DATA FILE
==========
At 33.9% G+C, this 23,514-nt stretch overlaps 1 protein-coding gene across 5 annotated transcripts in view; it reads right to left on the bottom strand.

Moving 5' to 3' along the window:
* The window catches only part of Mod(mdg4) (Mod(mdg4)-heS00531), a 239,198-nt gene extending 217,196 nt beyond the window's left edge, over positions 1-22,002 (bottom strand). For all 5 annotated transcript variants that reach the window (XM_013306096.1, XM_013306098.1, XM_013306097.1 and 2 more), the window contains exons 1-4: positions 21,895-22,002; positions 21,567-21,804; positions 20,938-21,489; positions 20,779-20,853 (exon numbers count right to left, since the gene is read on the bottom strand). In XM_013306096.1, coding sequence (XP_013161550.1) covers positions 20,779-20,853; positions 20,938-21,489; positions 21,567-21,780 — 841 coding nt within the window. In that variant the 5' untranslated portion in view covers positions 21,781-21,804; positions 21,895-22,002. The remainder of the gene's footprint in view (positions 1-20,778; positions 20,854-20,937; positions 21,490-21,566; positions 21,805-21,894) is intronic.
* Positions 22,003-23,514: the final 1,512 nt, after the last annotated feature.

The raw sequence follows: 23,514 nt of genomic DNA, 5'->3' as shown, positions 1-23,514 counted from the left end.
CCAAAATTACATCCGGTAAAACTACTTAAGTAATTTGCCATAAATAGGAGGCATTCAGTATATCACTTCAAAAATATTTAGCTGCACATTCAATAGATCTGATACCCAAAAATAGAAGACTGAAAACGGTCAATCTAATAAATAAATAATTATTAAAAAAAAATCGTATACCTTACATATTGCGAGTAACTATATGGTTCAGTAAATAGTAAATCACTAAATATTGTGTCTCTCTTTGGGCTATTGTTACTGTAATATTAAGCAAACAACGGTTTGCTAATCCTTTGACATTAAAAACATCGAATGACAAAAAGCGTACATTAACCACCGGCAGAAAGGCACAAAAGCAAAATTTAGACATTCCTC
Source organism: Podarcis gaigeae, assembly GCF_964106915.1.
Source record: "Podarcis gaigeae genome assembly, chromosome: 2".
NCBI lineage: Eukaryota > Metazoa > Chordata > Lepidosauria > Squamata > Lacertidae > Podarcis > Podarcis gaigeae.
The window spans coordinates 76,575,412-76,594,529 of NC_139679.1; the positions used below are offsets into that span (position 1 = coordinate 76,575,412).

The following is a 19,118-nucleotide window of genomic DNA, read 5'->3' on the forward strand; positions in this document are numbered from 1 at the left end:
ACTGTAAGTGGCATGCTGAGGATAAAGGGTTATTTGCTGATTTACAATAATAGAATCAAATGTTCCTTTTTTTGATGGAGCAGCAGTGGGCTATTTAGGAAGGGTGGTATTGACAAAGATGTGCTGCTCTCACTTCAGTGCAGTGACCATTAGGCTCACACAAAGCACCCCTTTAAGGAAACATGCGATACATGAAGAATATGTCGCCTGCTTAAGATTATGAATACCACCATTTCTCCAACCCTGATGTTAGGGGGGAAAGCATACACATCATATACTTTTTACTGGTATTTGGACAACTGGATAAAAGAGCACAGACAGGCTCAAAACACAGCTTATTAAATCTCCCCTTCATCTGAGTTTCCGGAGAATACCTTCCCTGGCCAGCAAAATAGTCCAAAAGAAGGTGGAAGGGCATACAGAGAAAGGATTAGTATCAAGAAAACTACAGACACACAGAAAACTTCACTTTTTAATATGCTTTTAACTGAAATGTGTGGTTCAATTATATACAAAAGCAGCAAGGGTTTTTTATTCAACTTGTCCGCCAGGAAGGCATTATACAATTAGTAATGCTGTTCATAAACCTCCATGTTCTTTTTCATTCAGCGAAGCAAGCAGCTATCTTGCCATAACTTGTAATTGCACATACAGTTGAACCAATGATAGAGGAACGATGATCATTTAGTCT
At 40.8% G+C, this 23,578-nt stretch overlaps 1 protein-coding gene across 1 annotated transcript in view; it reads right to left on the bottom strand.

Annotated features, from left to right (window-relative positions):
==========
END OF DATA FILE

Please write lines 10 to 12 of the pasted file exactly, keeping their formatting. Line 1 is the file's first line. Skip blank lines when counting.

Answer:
The window spans coordinates 76,575,412-76,594,529 of NC_139679.1; the positions used below are offsets into that span (position 1 = coordinate 76,575,412).

The following is a 19,118-nucleotide window of genomic DNA, read 5'->3' on the forward strand; positions in this document are numbered from 1 at the left end:
ACTGTAAGTGGCATGCTGAGGATAAAGGGTTATTTGCTGATTTACAATAATAGAATCAAATGTTCCTTTTTTTGATGGAGCAGCAGTGGGCTATTTAGGAAGGGTGGTATTGACAAAGATGTGCTGCTCTCACTTCAGTGCAGTGACCATTAGGCTCACACAAAGCACCCCTTTAAGGAAACATGCGATACATGAAGAATATGTCGCCTGCTTAAGATTATGAATACCACCATTTCTCCAACCCTGATGTTAGGGGGGAAAGCATACACATCATATACTTTTTACTGGTATTTGGACAACTGGATAAAAGAGCACAGACAGGCTCAAAACACAGCTTATTAAATCTCCCCTTCATCTGAGTTTCCGGAGAATACCTTCCCTGGCCAGCAAAATAGTCCAAAAGAAGGTGGAAGGGCATACAGAGAAAGGATTAGTATCAAGAAAACTACAGACACACAGAAAACTTCACTTTTTAATATGCTTTTAACTGAAATGTGTGGTTCAATTATATACAAAAGCAGCAAGGGTTTTTTATTCAACTTGTCCGCCAGGAAGGCATTATACAATTAGTAATGCTGTTCATAAACCTCCATGTTCTTTTTCATTCAGCGAAGCAAGCAGCTATCTTGCCATAACTTGTAATTGCACATACAGTTGAACCAATGATAGAGGAACGATGATCATTTAGTCT